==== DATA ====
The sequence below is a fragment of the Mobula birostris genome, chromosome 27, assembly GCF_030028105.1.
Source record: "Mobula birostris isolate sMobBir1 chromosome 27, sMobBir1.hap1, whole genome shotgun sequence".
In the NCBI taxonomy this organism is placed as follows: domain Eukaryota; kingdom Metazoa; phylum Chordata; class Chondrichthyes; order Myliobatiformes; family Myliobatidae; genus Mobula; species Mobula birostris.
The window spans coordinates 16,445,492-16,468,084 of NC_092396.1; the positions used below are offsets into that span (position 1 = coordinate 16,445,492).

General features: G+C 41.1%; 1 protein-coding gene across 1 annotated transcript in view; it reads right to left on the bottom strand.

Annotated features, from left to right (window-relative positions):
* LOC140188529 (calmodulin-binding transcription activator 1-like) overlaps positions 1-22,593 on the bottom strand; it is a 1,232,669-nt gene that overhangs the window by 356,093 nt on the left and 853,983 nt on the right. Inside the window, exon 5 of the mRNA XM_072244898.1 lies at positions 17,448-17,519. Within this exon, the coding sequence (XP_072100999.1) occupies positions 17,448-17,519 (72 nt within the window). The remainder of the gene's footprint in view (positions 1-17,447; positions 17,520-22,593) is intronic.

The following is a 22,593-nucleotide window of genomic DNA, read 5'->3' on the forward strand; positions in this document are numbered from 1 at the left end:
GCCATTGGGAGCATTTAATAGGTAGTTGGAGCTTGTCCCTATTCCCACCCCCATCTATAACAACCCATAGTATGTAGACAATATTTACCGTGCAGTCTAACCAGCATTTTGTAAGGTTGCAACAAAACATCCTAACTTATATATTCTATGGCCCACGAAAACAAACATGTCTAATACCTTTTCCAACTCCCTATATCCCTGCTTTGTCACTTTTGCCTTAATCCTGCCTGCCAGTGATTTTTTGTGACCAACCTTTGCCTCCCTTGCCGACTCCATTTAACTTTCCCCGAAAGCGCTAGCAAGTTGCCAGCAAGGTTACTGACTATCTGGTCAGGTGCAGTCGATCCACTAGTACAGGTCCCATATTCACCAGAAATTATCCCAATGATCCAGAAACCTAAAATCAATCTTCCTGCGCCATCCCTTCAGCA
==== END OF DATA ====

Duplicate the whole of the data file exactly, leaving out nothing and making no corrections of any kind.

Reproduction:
The sequence below is a fragment of the Mobula birostris genome, chromosome 27, assembly GCF_030028105.1.
Source record: "Mobula birostris isolate sMobBir1 chromosome 27, sMobBir1.hap1, whole genome shotgun sequence".
In the NCBI taxonomy this organism is placed as follows: domain Eukaryota; kingdom Metazoa; phylum Chordata; class Chondrichthyes; order Myliobatiformes; family Myliobatidae; genus Mobula; species Mobula birostris.
The window spans coordinates 16,445,492-16,468,084 of NC_092396.1; the positions used below are offsets into that span (position 1 = coordinate 16,445,492).

General features: G+C 41.1%; 1 protein-coding gene across 1 annotated transcript in view; it reads right to left on the bottom strand.

Annotated features, from left to right (window-relative positions):
* LOC140188529 (calmodulin-binding transcription activator 1-like) overlaps positions 1-22,593 on the bottom strand; it is a 1,232,669-nt gene that overhangs the window by 356,093 nt on the left and 853,983 nt on the right. Inside the window, exon 5 of the mRNA XM_072244898.1 lies at positions 17,448-17,519. Within this exon, the coding sequence (XP_072100999.1) occupies positions 17,448-17,519 (72 nt within the window). The remainder of the gene's footprint in view (positions 1-17,447; positions 17,520-22,593) is intronic.

The following is a 22,593-nucleotide window of genomic DNA, read 5'->3' on the forward strand; positions in this document are numbered from 1 at the left end:
GCCATTGGGAGCATTTAATAGGTAGTTGGAGCTTGTCCCTATTCCCACCCCCATCTATAACAACCCATAGTATGTAGACAATATTTACCGTGCAGTCTAACCAGCATTTTGTAAGGTTGCAACAAAACATCCTAACTTATATATTCTATGGCCCACGAAAACAAACATGTCTAATACCTTTTCCAACTCCCTATATCCCTGCTTTGTCACTTTTGCCTTAATCCTGCCTGCCAGTGATTTTTTGTGACCAACCTTTGCCTCCCTTGCCGACTCCATTTAACTTTCCCCGAAAGCGCTAGCAAGTTGCCAGCAAGGTTACTGACTATCTGGTCAGGTGCAGTCGATCCACTAGTACAGGTCCCATATTCACCAGAAATTATCCCAATGATCCAGAAACCTAAAATCAATCTTCCTGCGCCATCCCTTCAGCA